|Title||Telephone interview for cognitive status: Creating a crosswalk with the Mini-Mental State Examination.|
|Publication Type||Journal Article|
|Year of Publication||2009|
|Authors||Fong, TG, Fearing, MA, Jones, RN, Shi, P, Marcantonio, ER, Rudolph, JL, Yang, FMargaret, Kiely, DK, Inouye, SK|
|Journal||Alzheimer's & Dementia|
|Keywords||Aged, Aged, 80 and over, Alzheimer disease, Cognition Disorders, Disability Evaluation, Female, Geriatric Assessment, Health Status, Humans, Interviews as Topic, Male, Mass Screening, Models, Statistical, Neuropsychological tests, Predictive Value of Tests, Psychiatric Status Rating Scales, Remote Consultation, Reproducibility of Results, Sensitivity and Specificity|
BACKGROUND: Brief cognitive screening measures are valuable tools for both research and clinical applications. The most widely used instrument, the Mini-Mental State Examination (MMSE), is limited in that it must be administered face-to-face, cannot be used in participants with visual or motor impairments, and is protected by copyright. Screening instruments such as the Telephone Interview for Cognitive Status (TICS) were developed to provide a valid alternative, with comparable cut-point scores to rate global cognitive function.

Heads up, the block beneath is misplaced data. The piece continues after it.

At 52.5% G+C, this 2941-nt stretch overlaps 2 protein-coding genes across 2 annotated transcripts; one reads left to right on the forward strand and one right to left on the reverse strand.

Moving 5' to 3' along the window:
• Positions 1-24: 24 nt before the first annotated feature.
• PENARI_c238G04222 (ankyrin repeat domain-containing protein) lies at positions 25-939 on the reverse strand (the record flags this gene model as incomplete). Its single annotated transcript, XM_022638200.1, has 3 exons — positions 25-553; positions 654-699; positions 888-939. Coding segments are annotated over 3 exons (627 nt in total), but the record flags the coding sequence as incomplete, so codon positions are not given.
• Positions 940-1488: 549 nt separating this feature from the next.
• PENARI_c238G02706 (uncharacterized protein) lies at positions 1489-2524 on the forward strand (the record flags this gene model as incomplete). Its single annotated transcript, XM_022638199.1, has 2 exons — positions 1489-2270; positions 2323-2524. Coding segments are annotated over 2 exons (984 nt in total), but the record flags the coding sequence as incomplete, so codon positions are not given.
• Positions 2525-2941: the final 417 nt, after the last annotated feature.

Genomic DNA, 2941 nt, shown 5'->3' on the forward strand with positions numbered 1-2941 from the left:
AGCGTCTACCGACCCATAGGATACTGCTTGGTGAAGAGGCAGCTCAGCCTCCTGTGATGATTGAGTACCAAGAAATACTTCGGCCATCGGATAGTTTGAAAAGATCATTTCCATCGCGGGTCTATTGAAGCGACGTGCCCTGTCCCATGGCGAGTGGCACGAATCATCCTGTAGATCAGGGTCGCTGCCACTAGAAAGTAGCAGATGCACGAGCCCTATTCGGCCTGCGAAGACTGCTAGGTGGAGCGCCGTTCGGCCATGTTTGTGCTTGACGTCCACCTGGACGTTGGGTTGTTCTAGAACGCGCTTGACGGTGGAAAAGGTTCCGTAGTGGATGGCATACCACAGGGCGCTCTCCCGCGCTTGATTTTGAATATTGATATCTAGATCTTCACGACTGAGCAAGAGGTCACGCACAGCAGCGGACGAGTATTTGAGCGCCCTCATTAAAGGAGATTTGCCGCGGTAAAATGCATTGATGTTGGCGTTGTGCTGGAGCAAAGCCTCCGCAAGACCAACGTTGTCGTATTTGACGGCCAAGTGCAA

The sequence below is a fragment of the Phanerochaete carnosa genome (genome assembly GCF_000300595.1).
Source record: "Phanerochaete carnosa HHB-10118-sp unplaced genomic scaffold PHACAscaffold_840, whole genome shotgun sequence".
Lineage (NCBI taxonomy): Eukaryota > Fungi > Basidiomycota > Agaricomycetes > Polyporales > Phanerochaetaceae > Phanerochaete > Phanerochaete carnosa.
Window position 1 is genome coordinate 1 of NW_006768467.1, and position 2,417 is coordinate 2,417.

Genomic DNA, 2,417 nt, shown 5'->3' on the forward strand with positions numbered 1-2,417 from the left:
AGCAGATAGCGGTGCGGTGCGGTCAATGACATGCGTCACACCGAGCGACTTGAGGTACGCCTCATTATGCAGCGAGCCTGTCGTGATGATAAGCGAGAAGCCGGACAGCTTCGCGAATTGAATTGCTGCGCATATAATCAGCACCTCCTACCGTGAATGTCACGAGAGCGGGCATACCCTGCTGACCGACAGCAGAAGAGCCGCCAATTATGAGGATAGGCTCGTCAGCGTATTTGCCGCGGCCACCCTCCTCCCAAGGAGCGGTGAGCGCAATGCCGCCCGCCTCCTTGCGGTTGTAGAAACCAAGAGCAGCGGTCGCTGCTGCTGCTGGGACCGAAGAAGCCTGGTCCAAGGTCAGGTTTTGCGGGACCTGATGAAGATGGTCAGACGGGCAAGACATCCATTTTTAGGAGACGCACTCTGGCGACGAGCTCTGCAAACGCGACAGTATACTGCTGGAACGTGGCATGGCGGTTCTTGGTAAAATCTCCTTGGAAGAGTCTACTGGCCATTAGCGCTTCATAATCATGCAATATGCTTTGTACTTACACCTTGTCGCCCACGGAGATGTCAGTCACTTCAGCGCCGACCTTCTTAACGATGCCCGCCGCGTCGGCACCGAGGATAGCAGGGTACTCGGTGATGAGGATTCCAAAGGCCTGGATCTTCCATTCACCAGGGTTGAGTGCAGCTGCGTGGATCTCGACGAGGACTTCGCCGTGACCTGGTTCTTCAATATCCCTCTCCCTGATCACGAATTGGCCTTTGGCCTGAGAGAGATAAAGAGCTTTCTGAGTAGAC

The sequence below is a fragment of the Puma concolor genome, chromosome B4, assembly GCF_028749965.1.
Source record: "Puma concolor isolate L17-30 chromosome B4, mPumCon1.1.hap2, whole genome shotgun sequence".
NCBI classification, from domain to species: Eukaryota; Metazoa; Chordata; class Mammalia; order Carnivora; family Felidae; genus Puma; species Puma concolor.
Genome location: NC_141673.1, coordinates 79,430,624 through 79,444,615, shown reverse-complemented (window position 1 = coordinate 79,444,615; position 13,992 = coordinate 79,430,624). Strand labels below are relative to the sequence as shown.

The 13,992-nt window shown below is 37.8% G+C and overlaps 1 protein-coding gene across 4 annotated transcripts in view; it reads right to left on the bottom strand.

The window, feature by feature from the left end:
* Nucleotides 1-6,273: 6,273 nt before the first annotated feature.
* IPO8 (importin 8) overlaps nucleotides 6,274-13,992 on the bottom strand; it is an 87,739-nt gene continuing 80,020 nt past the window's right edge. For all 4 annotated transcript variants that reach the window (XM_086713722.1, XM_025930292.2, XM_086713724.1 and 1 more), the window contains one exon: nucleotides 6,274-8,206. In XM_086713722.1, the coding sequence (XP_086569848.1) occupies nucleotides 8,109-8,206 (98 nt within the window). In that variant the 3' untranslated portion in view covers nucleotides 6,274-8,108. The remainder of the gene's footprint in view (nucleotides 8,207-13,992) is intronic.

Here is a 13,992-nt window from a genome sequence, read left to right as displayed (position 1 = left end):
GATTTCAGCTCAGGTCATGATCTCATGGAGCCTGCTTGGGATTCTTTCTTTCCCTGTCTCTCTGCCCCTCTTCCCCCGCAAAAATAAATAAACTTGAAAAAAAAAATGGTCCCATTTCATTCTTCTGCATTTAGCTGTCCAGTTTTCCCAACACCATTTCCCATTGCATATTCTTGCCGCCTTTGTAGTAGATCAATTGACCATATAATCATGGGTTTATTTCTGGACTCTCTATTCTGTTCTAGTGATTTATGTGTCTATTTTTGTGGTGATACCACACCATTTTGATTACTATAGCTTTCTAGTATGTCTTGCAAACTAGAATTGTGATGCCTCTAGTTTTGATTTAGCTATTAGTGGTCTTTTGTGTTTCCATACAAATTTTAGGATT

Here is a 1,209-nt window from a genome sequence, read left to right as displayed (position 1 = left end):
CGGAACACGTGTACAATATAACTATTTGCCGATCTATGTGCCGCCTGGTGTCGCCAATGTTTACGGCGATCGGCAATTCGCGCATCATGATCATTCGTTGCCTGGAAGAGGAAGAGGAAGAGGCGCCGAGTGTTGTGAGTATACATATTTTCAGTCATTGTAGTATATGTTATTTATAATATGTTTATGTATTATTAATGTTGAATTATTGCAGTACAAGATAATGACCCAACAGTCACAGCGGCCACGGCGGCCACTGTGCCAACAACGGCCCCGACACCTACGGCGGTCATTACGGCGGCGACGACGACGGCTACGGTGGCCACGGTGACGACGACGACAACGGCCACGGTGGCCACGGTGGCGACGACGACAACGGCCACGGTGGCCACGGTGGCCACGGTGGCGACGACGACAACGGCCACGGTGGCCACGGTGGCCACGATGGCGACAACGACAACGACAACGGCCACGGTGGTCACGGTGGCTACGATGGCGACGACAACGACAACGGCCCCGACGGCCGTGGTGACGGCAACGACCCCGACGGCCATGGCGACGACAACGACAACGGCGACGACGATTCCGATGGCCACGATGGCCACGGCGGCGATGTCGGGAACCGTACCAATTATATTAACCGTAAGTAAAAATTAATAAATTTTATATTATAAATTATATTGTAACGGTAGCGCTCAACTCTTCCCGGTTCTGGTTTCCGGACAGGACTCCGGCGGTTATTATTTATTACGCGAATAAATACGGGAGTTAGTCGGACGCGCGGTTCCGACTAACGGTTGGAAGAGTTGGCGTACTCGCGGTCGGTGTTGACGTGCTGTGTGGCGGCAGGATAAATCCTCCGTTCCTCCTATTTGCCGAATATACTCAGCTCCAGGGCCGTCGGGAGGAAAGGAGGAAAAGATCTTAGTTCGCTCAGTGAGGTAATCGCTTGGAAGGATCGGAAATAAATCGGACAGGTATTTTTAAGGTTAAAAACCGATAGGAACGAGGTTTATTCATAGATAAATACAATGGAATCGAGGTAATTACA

METHODS: The MMSE, TICS-30, and TICS-40 scores from 746 community-dwelling elders who participated in the Aging, Demographics, and Memory Study (ADAMS) were analyzed with equipercentile equating, a statistical process of determining comparable scores based on percentile equivalents for different forms of an examination.
RESULTS: Scores from the MMSE and TICS-30 and TICS-40 corresponded well, and clinically relevant cut-point scores were determined. For example, an MMSE score of 23 is equivalent to 17 and 20 on the TICS-30 and TICS-40, respectively.
CONCLUSIONS: These findings indicate that TICS and MMSE scores can be linked directly. Clinically relevant and important MMSE cut points and the respective ADAMS TICS-30 and TICS-40 cut-point scores are included, to identify the degree of cognitive impairment among respondents with any type of cognitive disorder. These results will help in the widespread application of TICS in both research and clinical practice.
|Endnote Keywords|| |
Cognitive Function/Survey Methods
|Endnote ID|| |
|PubMed Central ID||PMC2783323|
|Grant List||K23 AG031320-01A1 / AG / NIA NIH HHS / United States |
K24AG00949 / AG / NIA NIH HHS / United States
R21 AG025193 / AG / NIA NIH HHS / United States
K24 AG000949 / AG / NIA NIH HHS / United States
K23 AG031320 / AG / NIA NIH HHS / United States
T32 AG023480 / AG / NIA NIH HHS / United States
R21AG025193 / AG / NIA NIH HHS / United States